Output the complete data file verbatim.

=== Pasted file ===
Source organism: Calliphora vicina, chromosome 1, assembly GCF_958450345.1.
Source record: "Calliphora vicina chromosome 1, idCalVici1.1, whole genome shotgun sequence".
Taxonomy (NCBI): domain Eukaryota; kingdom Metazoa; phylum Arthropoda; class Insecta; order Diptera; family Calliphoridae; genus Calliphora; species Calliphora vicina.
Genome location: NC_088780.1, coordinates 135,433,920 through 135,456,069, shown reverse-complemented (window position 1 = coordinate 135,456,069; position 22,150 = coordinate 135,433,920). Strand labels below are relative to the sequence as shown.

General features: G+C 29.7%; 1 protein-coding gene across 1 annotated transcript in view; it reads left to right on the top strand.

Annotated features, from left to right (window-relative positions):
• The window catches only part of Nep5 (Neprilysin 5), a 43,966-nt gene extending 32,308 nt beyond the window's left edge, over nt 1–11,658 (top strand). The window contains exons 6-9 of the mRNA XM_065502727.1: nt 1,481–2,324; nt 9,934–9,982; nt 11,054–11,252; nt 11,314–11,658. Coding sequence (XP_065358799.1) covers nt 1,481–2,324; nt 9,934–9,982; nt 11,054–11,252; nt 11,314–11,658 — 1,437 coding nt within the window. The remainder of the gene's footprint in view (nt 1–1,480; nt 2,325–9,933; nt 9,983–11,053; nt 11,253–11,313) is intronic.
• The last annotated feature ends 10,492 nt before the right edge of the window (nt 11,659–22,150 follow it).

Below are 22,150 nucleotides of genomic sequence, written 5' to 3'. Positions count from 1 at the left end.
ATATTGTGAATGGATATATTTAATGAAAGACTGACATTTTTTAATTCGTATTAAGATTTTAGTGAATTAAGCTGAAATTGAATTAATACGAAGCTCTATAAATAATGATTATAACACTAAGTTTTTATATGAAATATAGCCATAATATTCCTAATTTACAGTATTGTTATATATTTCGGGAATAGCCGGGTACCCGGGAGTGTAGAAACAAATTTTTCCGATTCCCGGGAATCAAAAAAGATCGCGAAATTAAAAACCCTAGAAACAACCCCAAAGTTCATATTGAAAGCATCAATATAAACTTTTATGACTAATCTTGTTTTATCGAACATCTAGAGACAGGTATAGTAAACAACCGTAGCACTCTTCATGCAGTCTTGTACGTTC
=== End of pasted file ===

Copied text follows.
Source organism: Calliphora vicina, chromosome 1, assembly GCF_958450345.1.
Source record: "Calliphora vicina chromosome 1, idCalVici1.1, whole genome shotgun sequence".
Taxonomy (NCBI): domain Eukaryota; kingdom Metazoa; phylum Arthropoda; class Insecta; order Diptera; family Calliphoridae; genus Calliphora; species Calliphora vicina.
Genome location: NC_088780.1, coordinates 135,433,920 through 135,456,069, shown reverse-complemented (window position 1 = coordinate 135,456,069; position 22,150 = coordinate 135,433,920). Strand labels below are relative to the sequence as shown.

General features: G+C 29.7%; 1 protein-coding gene across 1 annotated transcript in view; it reads left to right on the top strand.

Annotated features, from left to right (window-relative positions):
• The window catches only part of Nep5 (Neprilysin 5), a 43,966-nt gene extending 32,308 nt beyond the window's left edge, over nt 1–11,658 (top strand). The window contains exons 6-9 of the mRNA XM_065502727.1: nt 1,481–2,324; nt 9,934–9,982; nt 11,054–11,252; nt 11,314–11,658. Coding sequence (XP_065358799.1) covers nt 1,481–2,324; nt 9,934–9,982; nt 11,054–11,252; nt 11,314–11,658 — 1,437 coding nt within the window. The remainder of the gene's footprint in view (nt 1–1,480; nt 2,325–9,933; nt 9,983–11,053; nt 11,253–11,313) is intronic.
• The last annotated feature ends 10,492 nt before the right edge of the window (nt 11,659–22,150 follow it).

Below are 22,150 nucleotides of genomic sequence, written 5' to 3'. Positions count from 1 at the left end.
ATATTGTGAATGGATATATTTAATGAAAGACTGACATTTTTTAATTCGTATTAAGATTTTAGTGAATTAAGCTGAAATTGAATTAATACGAAGCTCTATAAATAATGATTATAACACTAAGTTTTTATATGAAATATAGCCATAATATTCCTAATTTACAGTATTGTTATATATTTCGGGAATAGCCGGGTACCCGGGAGTGTAGAAACAAATTTTTCCGATTCCCGGGAATCAAAAAAGATCGCGAAATTAAAAACCCTAGAAACAACCCCAAAGTTCATATTGAAAGCATCAATATAAACTTTTATGACTAATCTTGTTTTATCGAACATCTAGAGACAGGTATAGTAAACAACCGTAGCACTCTTCATGCAGTCTTGTACGTTC